Savery Goes Back To The Hill

Stuff plays up in a relief role

PHILADELPHIA—Joe Savery wasn't the best player in baseball this season, but he might have had the best story. He began the year hanging on as a hitter in the low minors and ended it as a reliever in the majors, retiring catcher Brian McCann for a big out in the Phillies' 100th win of the season.

"It was awesome," a beaming Savery said after that game.

Savery had shoulder surgery after his sophomore season at Rice. That didn't stop the Phils from drafting him in the first round in 2007. But after three-plus seasons in the minors, his arm strength never came back. Savery was also a hard-hitting first baseman at Rice. He'd done some DHing in the minors in 2010. The Phils invited him back as a hitter in 2011 and he began the season in high Class A. He was promoted to Double-A Reading in June.

A few nights before his promotion, Savery was pressed into relief in a 23-inning game in Florida. Club officials were impressed with his arm that night so they had him throw a bullpen. Before he knew it, he was working in short relief, struck out 14 in nine innings and was promoted to Triple-A, where he went 5-0, 1.50 in 25 games. He struck out 41 and walked just six in 36 innings. Savery's truck was packed and he was ready to begin the drive home to Houston the morning after the Triple-A season ended when he received a phone call telling him to detour to Philadelphia. Savery shed a tear when he got the news.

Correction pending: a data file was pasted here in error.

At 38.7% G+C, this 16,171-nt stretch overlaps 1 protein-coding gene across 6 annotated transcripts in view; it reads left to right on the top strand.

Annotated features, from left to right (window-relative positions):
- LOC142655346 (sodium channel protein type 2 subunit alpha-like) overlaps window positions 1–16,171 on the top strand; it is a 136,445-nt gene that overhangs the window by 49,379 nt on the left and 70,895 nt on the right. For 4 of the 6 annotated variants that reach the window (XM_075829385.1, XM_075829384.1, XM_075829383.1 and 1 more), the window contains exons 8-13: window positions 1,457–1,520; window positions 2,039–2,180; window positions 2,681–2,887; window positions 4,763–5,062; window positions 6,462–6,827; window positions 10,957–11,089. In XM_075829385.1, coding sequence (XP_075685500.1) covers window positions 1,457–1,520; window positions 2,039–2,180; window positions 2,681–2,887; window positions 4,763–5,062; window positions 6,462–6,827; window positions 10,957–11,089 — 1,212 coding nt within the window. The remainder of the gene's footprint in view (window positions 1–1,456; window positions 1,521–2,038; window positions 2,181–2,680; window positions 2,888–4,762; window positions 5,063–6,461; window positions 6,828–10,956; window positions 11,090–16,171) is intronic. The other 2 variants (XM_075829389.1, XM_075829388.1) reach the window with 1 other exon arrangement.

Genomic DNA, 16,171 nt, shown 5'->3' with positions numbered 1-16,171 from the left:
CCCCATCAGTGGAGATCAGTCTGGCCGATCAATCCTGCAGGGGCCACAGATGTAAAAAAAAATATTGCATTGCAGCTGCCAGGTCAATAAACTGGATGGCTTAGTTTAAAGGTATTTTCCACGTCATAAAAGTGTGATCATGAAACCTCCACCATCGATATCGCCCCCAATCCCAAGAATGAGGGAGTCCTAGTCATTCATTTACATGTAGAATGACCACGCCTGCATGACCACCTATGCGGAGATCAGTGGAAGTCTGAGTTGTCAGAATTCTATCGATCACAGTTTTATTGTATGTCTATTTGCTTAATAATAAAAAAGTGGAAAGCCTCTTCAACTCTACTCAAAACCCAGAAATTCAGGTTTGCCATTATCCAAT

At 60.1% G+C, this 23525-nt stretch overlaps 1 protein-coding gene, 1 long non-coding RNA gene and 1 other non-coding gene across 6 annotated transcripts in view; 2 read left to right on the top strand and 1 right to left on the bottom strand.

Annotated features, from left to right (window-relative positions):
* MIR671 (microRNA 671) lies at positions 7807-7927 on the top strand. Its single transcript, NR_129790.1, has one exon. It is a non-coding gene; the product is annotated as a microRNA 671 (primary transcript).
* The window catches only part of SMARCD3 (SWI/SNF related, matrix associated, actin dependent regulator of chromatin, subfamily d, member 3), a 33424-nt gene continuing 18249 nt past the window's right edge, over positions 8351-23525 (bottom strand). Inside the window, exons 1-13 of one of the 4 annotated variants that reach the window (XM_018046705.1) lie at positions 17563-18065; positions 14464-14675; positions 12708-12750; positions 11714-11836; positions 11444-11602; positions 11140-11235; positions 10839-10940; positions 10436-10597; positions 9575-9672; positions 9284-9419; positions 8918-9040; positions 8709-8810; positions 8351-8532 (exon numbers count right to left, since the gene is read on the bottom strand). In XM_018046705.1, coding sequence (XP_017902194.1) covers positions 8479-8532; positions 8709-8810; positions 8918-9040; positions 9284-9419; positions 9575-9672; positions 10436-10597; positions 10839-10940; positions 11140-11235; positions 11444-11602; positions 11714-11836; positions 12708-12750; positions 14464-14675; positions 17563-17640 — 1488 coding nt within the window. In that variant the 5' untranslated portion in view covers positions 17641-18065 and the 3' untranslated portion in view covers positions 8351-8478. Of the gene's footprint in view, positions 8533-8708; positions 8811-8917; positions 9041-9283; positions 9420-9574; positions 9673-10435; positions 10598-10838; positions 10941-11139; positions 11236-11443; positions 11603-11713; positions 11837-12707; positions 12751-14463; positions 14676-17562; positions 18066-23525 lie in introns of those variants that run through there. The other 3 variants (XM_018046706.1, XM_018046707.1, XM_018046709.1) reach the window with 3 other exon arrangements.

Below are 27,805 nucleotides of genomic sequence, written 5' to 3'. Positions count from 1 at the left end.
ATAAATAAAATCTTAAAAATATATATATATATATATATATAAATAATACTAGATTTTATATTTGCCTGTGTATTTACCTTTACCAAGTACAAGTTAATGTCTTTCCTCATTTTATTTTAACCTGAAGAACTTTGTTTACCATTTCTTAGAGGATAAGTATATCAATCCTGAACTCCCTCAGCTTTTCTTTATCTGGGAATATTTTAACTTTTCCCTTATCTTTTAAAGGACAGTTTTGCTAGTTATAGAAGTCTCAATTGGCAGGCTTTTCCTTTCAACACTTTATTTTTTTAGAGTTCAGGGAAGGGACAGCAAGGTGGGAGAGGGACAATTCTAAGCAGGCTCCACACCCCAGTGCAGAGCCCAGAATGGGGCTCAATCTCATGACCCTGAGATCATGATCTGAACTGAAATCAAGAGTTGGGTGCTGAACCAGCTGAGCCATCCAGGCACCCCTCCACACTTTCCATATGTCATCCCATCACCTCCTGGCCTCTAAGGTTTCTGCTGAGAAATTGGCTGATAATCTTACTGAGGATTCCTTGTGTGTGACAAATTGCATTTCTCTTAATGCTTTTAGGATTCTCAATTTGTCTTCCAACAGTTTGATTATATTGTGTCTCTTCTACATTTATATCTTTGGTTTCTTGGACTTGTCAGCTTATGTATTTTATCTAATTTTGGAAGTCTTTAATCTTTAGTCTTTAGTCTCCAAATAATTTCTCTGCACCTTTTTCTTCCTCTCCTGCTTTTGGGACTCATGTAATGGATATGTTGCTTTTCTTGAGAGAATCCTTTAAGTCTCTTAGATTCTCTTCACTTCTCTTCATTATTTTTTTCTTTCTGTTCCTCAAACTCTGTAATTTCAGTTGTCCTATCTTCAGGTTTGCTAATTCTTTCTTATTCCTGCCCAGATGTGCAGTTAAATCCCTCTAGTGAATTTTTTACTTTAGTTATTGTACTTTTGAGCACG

"There's no way you could have come up with this," the 25-year-old lefty said. "I was ready to go back to school this fall. I was trying to line up internships and jobs. I figured I was getting to the point where I had worn out my welcome and I wasn't going to get in the way anymore. I figured I was close to the end."

Savery isn't sure what happened. Maybe resting the arm helped. Maybe short bursts out of the bullpen agree with him. His fastball is registering 91-94 mph, his slider has been sharp, and he's back in the Phillies' plans.


• Domonic Brown will spend a few weeks in instructional league working on the transition to left field.

• Catcher Tuffy Gosewich (United States), pitchers Jay Johnson and Chris Kissock and outfielder Tyson Gillies (Canada) are among the Phillies farmhands participating in the World Cup in Panama in October.